When I had last visited the museum, roughly 22 years ago it was an exciting road trip with my dad. He told me that a Handley Page Halifax had been recovered from the bottom of a lake in Norway, and was being restored at CFB Trenton. His father was an airframe technician during World War II – and worked on Halifax bombers, Lancasters, and various other aircraft. He would “patch them up” between missions and help “keep them flying.” Dad would say.
What I saw then was the wreckage of the aircraft, in the earliest stages of its restoration. To put things into perspective – here’s some raw video footage of NA 337 shortly after she was recovered from her watery grave in 1995.
Fast forward over two decades, and there I was literally floored with the majestic and reborn aircraft I now was staring at in absolute awe.
Sadly, none of the Halifax aircraft that remain are capable of flight – but I’m not mincing words when I say that NA 337 looks fresh off the line and ready to take to the skies once more.
NA 337 is the most complete rebuilt Halifax on earth and is a true show stopper. She stands today as a brilliant memorial for the over nine thousand Canadian Air Force members who lost their lives in the Second World War – and a magnificent tribute to the crew who operated the aircraft during its final mission in 1945.
So Much to Discover and Explore
The Halifax bomber may be the star attraction at the National Air Force Museum of Canada – but there is a massive assortment of immaculate displays to enjoy and learn more about. Below, for your viewing pleasure is a gallery containing but a few of the astonishing aircraft to discover at the museum.
Walk Among Giants at the Outdoor Airpark
The collection of aircraft inside the museum are just the beginning. Positioned along a beautifully kept walkway is yet another variety of airplanes, fighter jets, and helicopters – each representing different eras of Canada’s Air Force Story from past to present-day.
Most noteworthy among them is the MIG 21 (below, middle). This Russian fighter aircraft was once stationed in East Germany from 1975-1990. It was gifted to the Canadian Government as a gesture of peace after the collapse of the Soviet Union and the end of the Cold War.
Behind the Scenes With Lancaster KB 882
KB 882 has only recently arrived at her new home, and the museum’s team of expert volunteers are already hard at work restoring this fascinating and important piece of history. Heidi and I were honoured to be given access to the workshop and get an up-close look at her. I felt like a kid in a candy store. To see one of my favourite airplanes in this dissected view was truly fascinating.
The restoration project is expected to take between five to seven years, and once completed, KB 882 will be of a similar level of detail as the Handley Page Halifax and other aircraft on display. What is also fantastic, is that this new Lancaster will be displayed indoors where she will be protected from the elements among her new neighbours at the museum.
A View From the Top of Mount Pelion
In total, we spent close to four hours walking throughout the Air Force Museum and Air Park combined. I could have easily spent the entire day immersed in its amazing treasure vault of historical wealth – but there was one last stop on our trip. After taking leave of the museum, we headed to Mount Pelion to look out over the Bay of Quinte one last time before making our way home.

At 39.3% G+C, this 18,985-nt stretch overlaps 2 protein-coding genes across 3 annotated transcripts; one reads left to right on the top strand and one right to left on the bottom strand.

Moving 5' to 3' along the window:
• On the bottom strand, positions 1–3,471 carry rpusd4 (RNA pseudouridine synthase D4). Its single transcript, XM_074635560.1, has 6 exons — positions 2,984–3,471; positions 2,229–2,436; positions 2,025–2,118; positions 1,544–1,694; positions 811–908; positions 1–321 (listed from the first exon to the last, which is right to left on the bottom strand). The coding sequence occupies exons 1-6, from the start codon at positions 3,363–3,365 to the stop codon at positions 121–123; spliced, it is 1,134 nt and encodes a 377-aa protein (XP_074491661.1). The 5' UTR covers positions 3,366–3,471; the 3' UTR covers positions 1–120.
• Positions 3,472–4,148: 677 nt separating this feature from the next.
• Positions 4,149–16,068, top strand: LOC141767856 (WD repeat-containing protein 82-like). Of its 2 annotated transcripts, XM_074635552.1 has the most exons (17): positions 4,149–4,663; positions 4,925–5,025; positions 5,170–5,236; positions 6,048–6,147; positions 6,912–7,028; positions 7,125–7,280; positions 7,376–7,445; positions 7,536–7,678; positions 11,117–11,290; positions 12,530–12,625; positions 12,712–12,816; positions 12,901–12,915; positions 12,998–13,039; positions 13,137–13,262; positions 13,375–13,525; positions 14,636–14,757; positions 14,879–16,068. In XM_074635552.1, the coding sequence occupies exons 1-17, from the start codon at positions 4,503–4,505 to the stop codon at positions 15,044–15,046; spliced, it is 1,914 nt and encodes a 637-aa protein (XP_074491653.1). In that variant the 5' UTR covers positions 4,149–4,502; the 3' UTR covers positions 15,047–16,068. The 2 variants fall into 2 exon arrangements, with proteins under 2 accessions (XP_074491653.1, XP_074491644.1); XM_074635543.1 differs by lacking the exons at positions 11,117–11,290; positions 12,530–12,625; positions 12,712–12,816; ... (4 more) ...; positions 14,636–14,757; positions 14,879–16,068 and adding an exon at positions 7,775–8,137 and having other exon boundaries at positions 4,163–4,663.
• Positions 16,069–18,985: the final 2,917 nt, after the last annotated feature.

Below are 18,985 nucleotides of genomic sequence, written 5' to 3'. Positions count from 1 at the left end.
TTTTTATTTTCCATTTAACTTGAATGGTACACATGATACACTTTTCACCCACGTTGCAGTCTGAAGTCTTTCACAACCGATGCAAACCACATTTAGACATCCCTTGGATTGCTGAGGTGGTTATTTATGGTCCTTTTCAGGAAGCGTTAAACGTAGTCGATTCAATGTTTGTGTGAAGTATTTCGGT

It was while taking in the panoramic view from Mount Pelion’s lookout that I took a moment to reflect on the day’s adventure. I embarked on this pilgrimage of sorts thinking of the members of my family who have served – but quickly realized the sheer gravity of it all. Countless Canadians have answered the call -and fought – and bled to preserve the freedoms that are so easily taken for granted today.
It’s an incredibly surreal experience, to see kids and other people learning about War in a museum – instead of on a battlefield.
Not everyone in the world has this immense luxury. To walk through a park, or stare out over a beautiful vista such as this without fear.
Last Stop: A Late Lunch in Belleville
As we left Trenton and started to make our way back to Kingston, we realized that we hadn’t eaten anything since breakfast! We were so preoccupied with feeding our minds, that we neglected our stomachs!
We quickly diverted off the highway, and into Belleville for an epic late lunch at The Boathouse Seafood Restaurant.
After a day spent exploring Canadian Military History, the air seemed a little fresher, the food more flavourful, and the colours seemed brighter as we quietly enjoyed our meal while contemplating the day’s events.
Lest We Forget
This Remembrance Day, take the time to honour our veterans by attending a ceremony, visiting a memorial, or exploring the history surrounding Canada’s Armed Forces. Below, is a custom Google Map that contains the locations we visited in The Bay of Quinte – as well as other locations of interest and historical significance.
Also, to help locate military memorials in your community, and throughout all of Canada – you can use this handy search tool on The Veteran’s Affairs Canada website. As always, thanks for reading!
To any veterans or members of the Canadian Forces who might be reading this, thank you.
Photography: Heidi Csernak & Mike Hector